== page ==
This year, I went to Santorini in Kikhlades, Greece, alone. I’ve been reading Greek mythology books since I was in elementary school, and have always been interested in the country—but Santorini drew me in when I saw it for the first time on TV and postcards as a teenager. The picturesque island looked like a distant dream, a place hidden somewhere inside a fairy tale. However, I always believe that everything—no matter how small, no matter how big, starts with the courage to dream. And until today, there’s always a place for fairy tale in this world. When you’re patient enough to hold on to it, you can have your own, too.

Just. Don’t. Let. Go.


On these series:

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Santorini (Prologue) | 0. The City

This afternoon, I picked up a book at a lovely bookstore hidden in the midst of Oia’s endless gravel path. It was a poetry book called “A Greek Quintet”, an anthology of poems by Cavafy, Sikelianos, Seferis, Elytis and Gatsos. A few hours later, I found myself stranded in a small patisserie overlooking the Aegean sea, enjoying a huge cup of pistachio ice cream and the fruity-sweet Vinsanto wine. I flipped open several first few pages of the poetry book, and my eyes landed instantly on The City. If you do believe that there’s no such thing as coincidence in life, then I’d like to share this poem with you.

The City by Cavafy

You said: “I’ll go to another country, go to another shore,
find another city better than this one.
Whatever I try to do is fated to turn out wrong
and my heart lies buried as though it were something dead.
How long can I let my mind moulder in this place?
Wherever I turn, wherever I happen to look,
I see the black ruins of my life, here,
where I’ve spent so many years, wasted them, destroyed
them totally.”

You won’t find a new country, won’t find another shore.
This city will always pursue you. You will walk
the same streets, grow old in the same neighbourhoods,
will turn grey in these same houses.
You will always end up in this city. Don’t hope for things
there is no ship for you, there is no road.
As you’ve wasted your life here, in this small corner,
you’ve destroyed it everywhere else in the world.

No matter how far one goes (or runs away for that matter), one will always meet oneself again and again and again and again.

αγάπη, H.

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Rain from Hertfordshire

I got mail from Hertfordshire today! ^^

Astrid is a design student, a designer, and a talented artist. Today, I found out that she is also a talented writer.

We first crossed path via Twitter, when I featured one of her drawings, and then we connected via Facebook, started to read each others’ blog, and left messages via the comments section. I think we connected in so many ways, especially because we’re one of those old souls—who appreciate “old things” like a piece of hand-written letter, a typewriter, or an old book. Astrid’s wonderful drawings, paintings and illustrations have also drawn me to her, especially because I had just started drawing again a few weeks before we bumped into each other on the Net. So, to me, she is something like… a sign, or a tutor, probably (and of course, a very dear friend).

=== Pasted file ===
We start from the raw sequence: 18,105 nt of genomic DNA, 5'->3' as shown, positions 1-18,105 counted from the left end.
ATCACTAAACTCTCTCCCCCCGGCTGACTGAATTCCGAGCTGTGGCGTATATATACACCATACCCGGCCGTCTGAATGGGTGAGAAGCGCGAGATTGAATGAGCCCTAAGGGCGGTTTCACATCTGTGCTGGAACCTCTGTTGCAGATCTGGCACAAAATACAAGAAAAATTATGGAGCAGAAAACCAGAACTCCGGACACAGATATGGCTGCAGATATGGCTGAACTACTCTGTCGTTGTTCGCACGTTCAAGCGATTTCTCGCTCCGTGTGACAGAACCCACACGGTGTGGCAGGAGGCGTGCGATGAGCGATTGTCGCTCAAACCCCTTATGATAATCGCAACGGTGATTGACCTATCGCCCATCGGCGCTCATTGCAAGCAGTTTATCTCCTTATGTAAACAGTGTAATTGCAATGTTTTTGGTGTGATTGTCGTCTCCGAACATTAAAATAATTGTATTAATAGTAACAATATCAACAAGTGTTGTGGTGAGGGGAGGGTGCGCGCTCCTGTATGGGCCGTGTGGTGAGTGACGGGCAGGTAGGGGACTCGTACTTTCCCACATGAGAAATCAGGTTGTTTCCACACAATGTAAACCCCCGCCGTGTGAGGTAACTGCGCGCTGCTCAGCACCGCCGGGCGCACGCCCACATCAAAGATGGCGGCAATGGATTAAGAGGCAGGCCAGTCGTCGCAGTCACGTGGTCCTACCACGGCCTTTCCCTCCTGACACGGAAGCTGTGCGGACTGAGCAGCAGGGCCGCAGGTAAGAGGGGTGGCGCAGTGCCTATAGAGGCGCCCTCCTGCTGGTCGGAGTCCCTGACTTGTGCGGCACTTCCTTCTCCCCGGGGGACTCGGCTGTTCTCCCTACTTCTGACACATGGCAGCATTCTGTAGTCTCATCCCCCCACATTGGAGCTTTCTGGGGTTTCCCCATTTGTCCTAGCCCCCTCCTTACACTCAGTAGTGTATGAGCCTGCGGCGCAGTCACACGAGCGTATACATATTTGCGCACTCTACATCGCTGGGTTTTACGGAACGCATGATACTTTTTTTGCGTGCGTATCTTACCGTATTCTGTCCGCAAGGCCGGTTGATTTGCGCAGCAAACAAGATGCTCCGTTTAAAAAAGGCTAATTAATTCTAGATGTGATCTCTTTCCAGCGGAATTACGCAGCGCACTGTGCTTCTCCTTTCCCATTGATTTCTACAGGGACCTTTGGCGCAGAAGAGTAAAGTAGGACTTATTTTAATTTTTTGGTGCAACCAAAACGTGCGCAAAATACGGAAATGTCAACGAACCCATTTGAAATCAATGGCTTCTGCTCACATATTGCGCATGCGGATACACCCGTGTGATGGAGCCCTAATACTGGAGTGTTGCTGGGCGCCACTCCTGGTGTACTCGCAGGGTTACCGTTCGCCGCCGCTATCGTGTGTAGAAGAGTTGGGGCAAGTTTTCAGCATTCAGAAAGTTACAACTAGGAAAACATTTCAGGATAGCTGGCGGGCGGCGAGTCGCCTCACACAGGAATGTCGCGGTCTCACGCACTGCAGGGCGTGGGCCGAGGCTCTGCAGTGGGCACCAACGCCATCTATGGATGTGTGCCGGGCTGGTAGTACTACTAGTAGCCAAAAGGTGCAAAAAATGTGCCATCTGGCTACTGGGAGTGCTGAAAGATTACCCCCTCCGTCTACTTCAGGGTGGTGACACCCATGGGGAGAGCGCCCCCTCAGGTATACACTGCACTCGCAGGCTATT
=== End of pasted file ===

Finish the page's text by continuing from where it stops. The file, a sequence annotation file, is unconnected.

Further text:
I sent her a small card last month, and this morning I found her mail on my working desk. Inside the summer-looking envelope, there were a bookmark with my name on it, a drawing of owls, and 3 pages of illustrated hand-written letters. I was the happiest girl on earth!

This is my favourite paragraph from her letter. So beautiful, I got teary eyes while reading it! :’)



Today I’m sitting in a garden on campus, and enjoying some lovely British sunshine. There are bees buzzing around me as I sit under a cherry blossom tree in full flower, just as spring ordered. I love they way of the weather here, I all too often hear people complaining about the rain, I wish they could look past it wetting their shoes as they scurry about with their umbrellas. There are so many things worse to worry or be concerned about in life. For I love the way rain falls for days, blessing the earth as intended, and then a day like today appears and it makes all the rain worthwhile. I love to sit here and share that—I have no doubt you will agree, we are emotional beings. With rain we have our tears, with sunshine comes a silver lining. We need both.



Happy Friday, lovelies, and have a wonderful weekend!

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I miss us. And all the things we’ve accidentaly missed | I Miss You. Much,, 2005

Why do people understand this world merely in black and white—
while other colors are there to beautify life itself?
| Question Everything, 2006

As I started to think that I should have just ended it all, I realized that it was impossible:
because nothing has ever begun after all.
| Scrapblog, Scattered, Broken, 2006

Deep down inside my heart, there’s this feeling…
a kind of lonely feeling that comforts me instead of making me feel low.
A silent place where I could find myself who’s loving you. Just us, as I always love it.
| Gone, 2006

Your chaotic life is like a stain over my spotless canvas | Cinta (1996-2007), 2007

Nietzsche: “Anything that doesn’t kill you only makes you stronger…”
Dan perempuan itu menyahut: “Stronger, but not happier…”
| Pulang, 2007

Bukankah kita semua membutuhkan jarak? | Enam Dua Puluh, 2008

Untuk lelaki itu, diam adalah depresi. Tetapi untuk kamu, diam adalah afeksi | Bandara, 2008

Wow, you are meant to be here.
And I want to spend the rest of my life to know how to love you more.
| What the Hell Is She Doing Here, 2008